As you twist and turn to find said pathway, you quickly discover gravity is your enemy. It’ll abruptly send your bird to the drink below – or towards bird-exploding spikes. And although munching floating fruit makes a bird grow, that’s not a benefit if you’re trying to squeeze into a tiny space. Similarly, having multiple snakebirds can leave you scratching your head as you ascertain how to have one form a ‘bridge’ for another.
More seasoned puzzle fans will perhaps find the going easier. Even so, it’s hard to think they won’t have a blast, given the personality of the grumpy parping birds, and the grin-inducing inventiveness of the puzzles. Meanwhile, unlimited undos and the game always providing access to several unplayed levels benefit players of every type. This game wants to be played, rather than defeat you.
Should you triumphantly reach the end and hanker for more, grab Snakebird (free + £3.99 IAP). Although do be mindful that while Primer flirts with casual gaming, the original Snakebird is a fiercer avian, determined to peck your brains to a sticky pulp, while you rock back and forth, mumbling “but it just *can’t* be done”.
£7.99 | For iPhone and iPad (Universal) | Download Snakebird Primer
There’s a hint of Lemmings about Splitter Critters, which features little aliens toddling about platform-based levels, trying to reach their spaceship. However, their only means of help is your finger, which can slice through scenery, and drag separate sections of the screen about.
Early on, your impromptu landscaping mostly involves aligning platforms, but Splitter Critters keeps adding new ideas to the mix. Gruff and deadly brown critters with spiked teeth show up, as do little red aliens who karate kick the aforementioned foes in the face. Rocky areas have platforms that topple. Watery sections flood or fling our ambling heroes towards deadly anemones. And that’s before you get to the bits with lasers.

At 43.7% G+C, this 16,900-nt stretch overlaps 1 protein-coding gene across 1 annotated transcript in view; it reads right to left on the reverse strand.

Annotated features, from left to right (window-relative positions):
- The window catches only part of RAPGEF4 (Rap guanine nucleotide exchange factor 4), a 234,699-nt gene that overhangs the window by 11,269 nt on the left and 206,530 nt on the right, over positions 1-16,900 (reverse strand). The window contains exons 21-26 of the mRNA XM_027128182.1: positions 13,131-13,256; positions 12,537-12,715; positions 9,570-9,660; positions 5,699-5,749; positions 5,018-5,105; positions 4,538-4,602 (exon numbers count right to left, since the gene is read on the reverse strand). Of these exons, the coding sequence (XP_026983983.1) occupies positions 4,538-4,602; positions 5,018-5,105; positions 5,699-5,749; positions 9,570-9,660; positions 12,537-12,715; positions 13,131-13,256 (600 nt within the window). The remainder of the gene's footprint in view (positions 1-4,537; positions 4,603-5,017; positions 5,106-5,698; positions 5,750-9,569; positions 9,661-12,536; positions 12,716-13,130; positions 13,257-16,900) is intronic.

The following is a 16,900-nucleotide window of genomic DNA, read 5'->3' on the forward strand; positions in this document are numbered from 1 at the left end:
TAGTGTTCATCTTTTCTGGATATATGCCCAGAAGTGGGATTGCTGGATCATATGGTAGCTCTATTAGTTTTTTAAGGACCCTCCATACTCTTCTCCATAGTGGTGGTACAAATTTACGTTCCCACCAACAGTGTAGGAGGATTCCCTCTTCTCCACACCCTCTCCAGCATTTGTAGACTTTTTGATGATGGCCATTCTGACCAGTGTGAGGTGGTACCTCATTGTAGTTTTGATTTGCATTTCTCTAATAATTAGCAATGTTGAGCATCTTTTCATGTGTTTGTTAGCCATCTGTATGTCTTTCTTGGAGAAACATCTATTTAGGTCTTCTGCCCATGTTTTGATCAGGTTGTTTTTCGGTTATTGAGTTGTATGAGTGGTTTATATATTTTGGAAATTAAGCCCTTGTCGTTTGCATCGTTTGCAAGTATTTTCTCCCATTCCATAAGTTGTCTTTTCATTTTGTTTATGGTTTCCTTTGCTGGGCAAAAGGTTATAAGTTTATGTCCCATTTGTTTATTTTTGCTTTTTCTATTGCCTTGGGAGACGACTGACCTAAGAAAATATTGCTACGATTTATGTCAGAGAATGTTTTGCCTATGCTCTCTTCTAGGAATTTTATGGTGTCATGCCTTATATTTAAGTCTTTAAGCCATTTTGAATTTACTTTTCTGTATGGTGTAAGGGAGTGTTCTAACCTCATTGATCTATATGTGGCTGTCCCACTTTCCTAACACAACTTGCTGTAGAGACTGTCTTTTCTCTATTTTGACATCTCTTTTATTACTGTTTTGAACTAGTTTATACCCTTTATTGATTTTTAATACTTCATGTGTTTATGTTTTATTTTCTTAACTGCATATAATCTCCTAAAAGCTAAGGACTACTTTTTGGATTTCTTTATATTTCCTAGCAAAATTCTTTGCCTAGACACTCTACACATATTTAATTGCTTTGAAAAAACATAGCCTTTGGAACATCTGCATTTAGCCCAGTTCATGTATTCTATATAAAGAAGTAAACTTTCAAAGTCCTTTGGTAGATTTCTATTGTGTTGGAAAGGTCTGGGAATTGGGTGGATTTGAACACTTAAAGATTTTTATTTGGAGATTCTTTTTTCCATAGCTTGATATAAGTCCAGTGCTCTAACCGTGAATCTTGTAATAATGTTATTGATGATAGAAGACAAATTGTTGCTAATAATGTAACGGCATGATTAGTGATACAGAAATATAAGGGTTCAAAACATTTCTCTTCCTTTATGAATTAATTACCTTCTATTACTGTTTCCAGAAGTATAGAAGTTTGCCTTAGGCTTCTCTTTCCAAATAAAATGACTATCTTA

The end result comes across like Telepaint crossed with Fruit Ninja, only lacking the insanely tough challenge of the former and the freneticism of the latter. Instead, Splitter Critters is a gentler puzzler, which you’ll likely work through in a few hours - but every step of the short journey is a joy.
£2.99 | For iPhone and iPad (Universal) | Download Splitter Critters
The Room: Old Sins
It doesn’t take long before you realise there’s something very weird going on in The Room: Old Sins. Tracking a missing engineer and his wife, the trail leads to an attic. You catch a glimpse of a body, quickly fix a lamp that illuminates a doll’s house, and then find yourself sucked inside.
Elaborate and impossible, the doll’s house is itself a miniature mansion, packed full of contraptions and puzzles. And every puzzle you complete enables you to dig a little deeper into a Lovecraftian horror and the overriding puzzle of the house itself.
The atmospheric surroundings surpass other games of this type on iOS, and the combination of multiple locations and speedy navigation result in something a bit like Myst – but without the tedious walking around. Tactile, peculiar and thoughtful, this is a superb puzzler. Once you're done, fill in the backstory with The Room, The Room Two, and The Room Three.
£4.99 | For iPhone and iPad (Universal) | Download The Room: Old Sins
Every platform needs its perfect puzzle game, and Threes! deftly makes its to be the iPhone’s. As with all brilliant examples of the puzzle genre, Threes! has at its heart a simple mechanic, which in this case involves merging cards within a tiny four-by-four board. But it’s the details that propel Threes! beyond the competition.
The idea is to match numbers. Slide a blue ‘1’ into a red ‘2’ and they combine to become a single ‘3’ card. Two 3s make a 6. Two 6s make a 12. And so on. The snag is every move you make slides every non-blocked tile on the board as well. If you’re fortunate or have planned ahead, this can result in several merges in one move; if not, you end up with a mess to clear up. And since after every turn a new card enters the board in a random spot on the edge you swiped from, planning is key.
It takes a few games for Threes! to click, but once it does, it never lets go. You’ll be dying to see new cards (each is infused with a unique personality), and will soon spot how reaching higher-numbered cards boosts your score substantially.
£2.99 | For iPhone and iPad (Universal) | Download Threes!